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Total’s deal over the development of the next phase of Iran’s huge South Pars gas field was announced in Tehran on Monday to coincide with President Emmanuel Macron’s State of the Nation address at Versailles. The deal is a sign of both France’s renewed self-confidence and the ever-changing dynamics of politics in the Middle East. For the international oil and gas business, it marks the beginning of re-engagement in Iran after almost 40 years of exclusion.
The French company’s investment is not that big — $5bn to be spent over the next few years as a more than 50 per cent stakeholder in the development project alongside CNPC from China and Petropas — a subsidiary of the state-owned National Iranian Oil Company.
But it should be seen as just the beginning as much bigger opportunities open up in the country. The investment has been a long time coming. Total has been interested in the South Pars project for more than a decade and was close to signing a deal in 2012 before the process was interrupted by the imposition of European sanctions against Iran. Total is not state owned but it is impossible to believe that the deal was done without the blessing of Mr Macron.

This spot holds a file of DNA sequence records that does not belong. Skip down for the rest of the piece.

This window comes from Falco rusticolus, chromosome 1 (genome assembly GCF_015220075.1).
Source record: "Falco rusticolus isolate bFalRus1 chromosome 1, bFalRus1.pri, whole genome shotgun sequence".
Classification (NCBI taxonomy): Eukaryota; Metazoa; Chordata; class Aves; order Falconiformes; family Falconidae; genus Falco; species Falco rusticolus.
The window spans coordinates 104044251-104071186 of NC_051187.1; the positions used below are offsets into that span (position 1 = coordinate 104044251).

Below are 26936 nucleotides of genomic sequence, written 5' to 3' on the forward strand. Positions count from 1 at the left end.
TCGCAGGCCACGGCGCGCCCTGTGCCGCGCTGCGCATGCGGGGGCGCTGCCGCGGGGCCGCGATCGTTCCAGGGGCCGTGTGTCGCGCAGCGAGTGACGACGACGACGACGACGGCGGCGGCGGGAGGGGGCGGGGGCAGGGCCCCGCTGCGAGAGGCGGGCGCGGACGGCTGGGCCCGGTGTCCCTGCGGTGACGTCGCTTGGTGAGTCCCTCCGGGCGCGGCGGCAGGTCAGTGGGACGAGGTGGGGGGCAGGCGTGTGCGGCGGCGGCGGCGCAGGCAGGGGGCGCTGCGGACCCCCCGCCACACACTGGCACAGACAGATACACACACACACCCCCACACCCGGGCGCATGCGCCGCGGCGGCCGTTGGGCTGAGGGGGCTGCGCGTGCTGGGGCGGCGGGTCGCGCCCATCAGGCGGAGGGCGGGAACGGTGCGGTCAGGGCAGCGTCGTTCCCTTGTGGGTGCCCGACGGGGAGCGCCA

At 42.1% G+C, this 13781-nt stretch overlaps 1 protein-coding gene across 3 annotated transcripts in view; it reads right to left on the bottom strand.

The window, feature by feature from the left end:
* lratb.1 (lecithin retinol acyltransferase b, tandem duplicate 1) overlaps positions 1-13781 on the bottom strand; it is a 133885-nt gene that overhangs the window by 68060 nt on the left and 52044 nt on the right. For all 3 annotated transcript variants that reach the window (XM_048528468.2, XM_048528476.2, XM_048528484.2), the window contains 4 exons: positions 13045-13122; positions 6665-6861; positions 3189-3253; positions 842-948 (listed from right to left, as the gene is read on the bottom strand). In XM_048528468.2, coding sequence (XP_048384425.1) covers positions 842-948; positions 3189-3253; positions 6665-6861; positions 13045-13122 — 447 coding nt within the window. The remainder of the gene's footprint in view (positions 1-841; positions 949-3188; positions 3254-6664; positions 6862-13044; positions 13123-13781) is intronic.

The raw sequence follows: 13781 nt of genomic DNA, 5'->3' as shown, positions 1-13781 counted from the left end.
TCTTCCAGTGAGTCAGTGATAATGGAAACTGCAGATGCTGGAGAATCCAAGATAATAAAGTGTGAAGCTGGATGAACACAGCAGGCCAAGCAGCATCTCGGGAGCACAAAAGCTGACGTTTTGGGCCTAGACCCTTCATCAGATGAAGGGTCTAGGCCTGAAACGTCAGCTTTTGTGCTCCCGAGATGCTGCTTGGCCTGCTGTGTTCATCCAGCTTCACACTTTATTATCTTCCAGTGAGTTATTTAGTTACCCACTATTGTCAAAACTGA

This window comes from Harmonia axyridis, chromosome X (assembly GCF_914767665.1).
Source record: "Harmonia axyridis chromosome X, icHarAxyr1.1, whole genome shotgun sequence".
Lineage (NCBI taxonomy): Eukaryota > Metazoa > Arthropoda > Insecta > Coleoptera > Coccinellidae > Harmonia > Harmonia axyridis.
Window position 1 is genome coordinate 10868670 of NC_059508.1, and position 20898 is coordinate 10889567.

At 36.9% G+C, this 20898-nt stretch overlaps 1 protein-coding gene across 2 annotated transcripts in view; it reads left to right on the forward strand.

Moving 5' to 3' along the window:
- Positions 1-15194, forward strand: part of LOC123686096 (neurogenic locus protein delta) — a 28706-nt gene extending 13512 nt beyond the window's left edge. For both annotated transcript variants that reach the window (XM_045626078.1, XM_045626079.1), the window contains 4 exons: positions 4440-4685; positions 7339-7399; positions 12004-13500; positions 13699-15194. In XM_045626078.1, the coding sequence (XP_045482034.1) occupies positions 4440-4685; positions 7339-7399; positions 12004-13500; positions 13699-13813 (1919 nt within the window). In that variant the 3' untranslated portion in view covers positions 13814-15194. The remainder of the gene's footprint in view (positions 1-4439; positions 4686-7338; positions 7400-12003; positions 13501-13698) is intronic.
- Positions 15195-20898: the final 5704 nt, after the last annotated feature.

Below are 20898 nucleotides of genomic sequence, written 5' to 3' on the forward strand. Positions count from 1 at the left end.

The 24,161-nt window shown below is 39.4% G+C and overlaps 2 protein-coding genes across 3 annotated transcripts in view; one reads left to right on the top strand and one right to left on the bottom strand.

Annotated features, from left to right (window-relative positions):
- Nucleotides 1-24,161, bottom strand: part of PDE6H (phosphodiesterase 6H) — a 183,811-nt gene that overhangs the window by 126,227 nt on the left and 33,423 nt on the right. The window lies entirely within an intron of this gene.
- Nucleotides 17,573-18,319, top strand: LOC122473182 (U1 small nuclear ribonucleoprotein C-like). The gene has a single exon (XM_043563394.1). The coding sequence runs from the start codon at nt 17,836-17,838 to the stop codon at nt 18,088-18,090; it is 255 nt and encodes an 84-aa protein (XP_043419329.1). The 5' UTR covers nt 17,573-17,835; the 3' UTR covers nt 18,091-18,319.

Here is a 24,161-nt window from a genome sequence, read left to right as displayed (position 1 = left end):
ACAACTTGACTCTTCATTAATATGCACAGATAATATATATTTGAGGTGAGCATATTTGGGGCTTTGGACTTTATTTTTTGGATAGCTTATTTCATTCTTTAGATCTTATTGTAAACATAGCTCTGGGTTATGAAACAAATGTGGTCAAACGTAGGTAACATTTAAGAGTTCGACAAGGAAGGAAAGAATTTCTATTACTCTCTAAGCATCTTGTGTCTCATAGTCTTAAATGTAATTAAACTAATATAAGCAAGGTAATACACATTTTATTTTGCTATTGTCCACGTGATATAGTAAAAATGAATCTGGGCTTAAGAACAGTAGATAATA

For both France and China, the deal clearly represents a belief that engagement rather than isolation is the best approach to Iran. It is a triumph for Total’s chief executive, Patrick Pouyanné. The risks of going into a country such as Iran are real but Mr Pouyanné has balanced them by the inclusion in the deal of CNPC, which no doubt has Beijing’s backing.
The involvement of CNPC assures a market for the gas from South Pars and potentially for oil and gas from future investments in Iran. If US sanctions are tightened and if the international banks refuse to handle funds involving Iran, Total can continue operating through Chinese financial institutions. If things go really wrong, the investment can be written off without damaging the French company’s balance sheet, which has been strengthened by the upgrading of the portfolio. Total’s business is now fully viable if oil prices remain at $50 a barrel or less. But that is all about limiting the downside risks. More interesting is the potential.